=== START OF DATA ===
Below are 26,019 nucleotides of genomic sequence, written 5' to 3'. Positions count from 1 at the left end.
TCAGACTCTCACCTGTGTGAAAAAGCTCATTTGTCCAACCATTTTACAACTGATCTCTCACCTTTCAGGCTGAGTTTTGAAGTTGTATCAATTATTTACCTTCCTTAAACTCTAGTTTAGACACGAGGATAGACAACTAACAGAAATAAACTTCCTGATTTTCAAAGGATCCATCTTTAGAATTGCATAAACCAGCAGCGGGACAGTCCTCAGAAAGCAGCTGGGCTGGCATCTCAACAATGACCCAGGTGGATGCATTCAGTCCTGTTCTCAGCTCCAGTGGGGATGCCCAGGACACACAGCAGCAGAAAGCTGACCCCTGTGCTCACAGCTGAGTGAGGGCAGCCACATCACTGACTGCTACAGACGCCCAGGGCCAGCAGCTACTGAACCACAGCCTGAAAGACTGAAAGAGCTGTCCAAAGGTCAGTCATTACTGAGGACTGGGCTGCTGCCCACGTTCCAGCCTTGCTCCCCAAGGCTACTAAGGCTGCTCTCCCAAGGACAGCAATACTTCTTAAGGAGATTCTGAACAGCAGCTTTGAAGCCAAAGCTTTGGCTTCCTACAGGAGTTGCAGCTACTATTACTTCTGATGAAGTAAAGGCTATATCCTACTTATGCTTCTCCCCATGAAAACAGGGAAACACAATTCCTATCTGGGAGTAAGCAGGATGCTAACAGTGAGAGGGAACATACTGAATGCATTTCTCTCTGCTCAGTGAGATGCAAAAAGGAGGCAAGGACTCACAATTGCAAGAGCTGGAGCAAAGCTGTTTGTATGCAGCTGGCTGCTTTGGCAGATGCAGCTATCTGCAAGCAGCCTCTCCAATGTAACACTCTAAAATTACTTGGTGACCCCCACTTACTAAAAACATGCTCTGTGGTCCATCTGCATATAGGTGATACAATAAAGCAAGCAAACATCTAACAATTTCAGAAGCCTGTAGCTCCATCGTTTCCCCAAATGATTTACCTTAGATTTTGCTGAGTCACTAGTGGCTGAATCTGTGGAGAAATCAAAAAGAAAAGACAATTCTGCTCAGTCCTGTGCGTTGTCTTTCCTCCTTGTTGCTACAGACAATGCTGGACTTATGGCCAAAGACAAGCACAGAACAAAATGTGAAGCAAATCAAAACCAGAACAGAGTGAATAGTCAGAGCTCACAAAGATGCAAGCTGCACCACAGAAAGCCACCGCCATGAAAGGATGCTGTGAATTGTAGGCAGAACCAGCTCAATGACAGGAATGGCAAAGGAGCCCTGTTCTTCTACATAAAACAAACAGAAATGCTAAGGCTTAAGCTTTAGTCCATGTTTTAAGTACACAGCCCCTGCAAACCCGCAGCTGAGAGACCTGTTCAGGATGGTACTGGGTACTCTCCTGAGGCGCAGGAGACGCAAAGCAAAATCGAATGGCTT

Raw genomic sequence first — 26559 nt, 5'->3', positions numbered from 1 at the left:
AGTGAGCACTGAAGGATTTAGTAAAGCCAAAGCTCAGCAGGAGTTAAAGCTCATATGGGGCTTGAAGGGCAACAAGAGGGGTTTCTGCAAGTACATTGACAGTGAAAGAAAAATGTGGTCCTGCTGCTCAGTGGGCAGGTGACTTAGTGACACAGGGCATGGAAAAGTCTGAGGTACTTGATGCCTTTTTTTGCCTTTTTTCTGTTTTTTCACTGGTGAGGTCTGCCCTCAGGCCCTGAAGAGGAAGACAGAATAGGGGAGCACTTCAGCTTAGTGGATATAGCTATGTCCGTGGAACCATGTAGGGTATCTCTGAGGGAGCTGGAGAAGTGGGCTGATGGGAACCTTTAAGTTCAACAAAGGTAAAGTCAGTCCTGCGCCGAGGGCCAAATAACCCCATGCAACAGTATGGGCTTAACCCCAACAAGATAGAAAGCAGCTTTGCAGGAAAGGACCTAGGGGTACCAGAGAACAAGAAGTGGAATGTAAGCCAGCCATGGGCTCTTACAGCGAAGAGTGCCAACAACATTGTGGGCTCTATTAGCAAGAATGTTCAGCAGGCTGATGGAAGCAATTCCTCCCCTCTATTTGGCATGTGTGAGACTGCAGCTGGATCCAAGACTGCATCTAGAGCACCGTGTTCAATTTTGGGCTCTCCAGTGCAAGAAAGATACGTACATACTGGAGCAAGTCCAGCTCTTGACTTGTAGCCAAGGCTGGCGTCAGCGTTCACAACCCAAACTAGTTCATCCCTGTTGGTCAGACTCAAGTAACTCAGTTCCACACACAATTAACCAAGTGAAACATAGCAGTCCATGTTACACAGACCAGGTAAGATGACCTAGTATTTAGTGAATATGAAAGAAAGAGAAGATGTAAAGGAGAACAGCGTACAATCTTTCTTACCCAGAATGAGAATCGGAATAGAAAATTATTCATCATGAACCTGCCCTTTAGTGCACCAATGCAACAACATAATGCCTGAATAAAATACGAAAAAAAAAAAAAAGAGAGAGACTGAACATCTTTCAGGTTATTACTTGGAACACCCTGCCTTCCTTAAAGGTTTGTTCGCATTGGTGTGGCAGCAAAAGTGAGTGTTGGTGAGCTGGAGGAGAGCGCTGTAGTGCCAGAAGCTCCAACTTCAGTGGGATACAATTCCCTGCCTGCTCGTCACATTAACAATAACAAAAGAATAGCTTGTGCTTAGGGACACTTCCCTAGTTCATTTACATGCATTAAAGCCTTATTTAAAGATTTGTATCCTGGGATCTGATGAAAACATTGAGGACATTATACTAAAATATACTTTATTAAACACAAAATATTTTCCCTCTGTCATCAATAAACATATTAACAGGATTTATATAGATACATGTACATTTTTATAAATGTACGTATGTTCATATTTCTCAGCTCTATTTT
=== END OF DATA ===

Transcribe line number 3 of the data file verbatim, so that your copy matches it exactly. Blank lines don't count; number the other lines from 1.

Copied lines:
Raw genomic sequence first — 26559 nt, 5'->3', positions numbered from 1 at the left: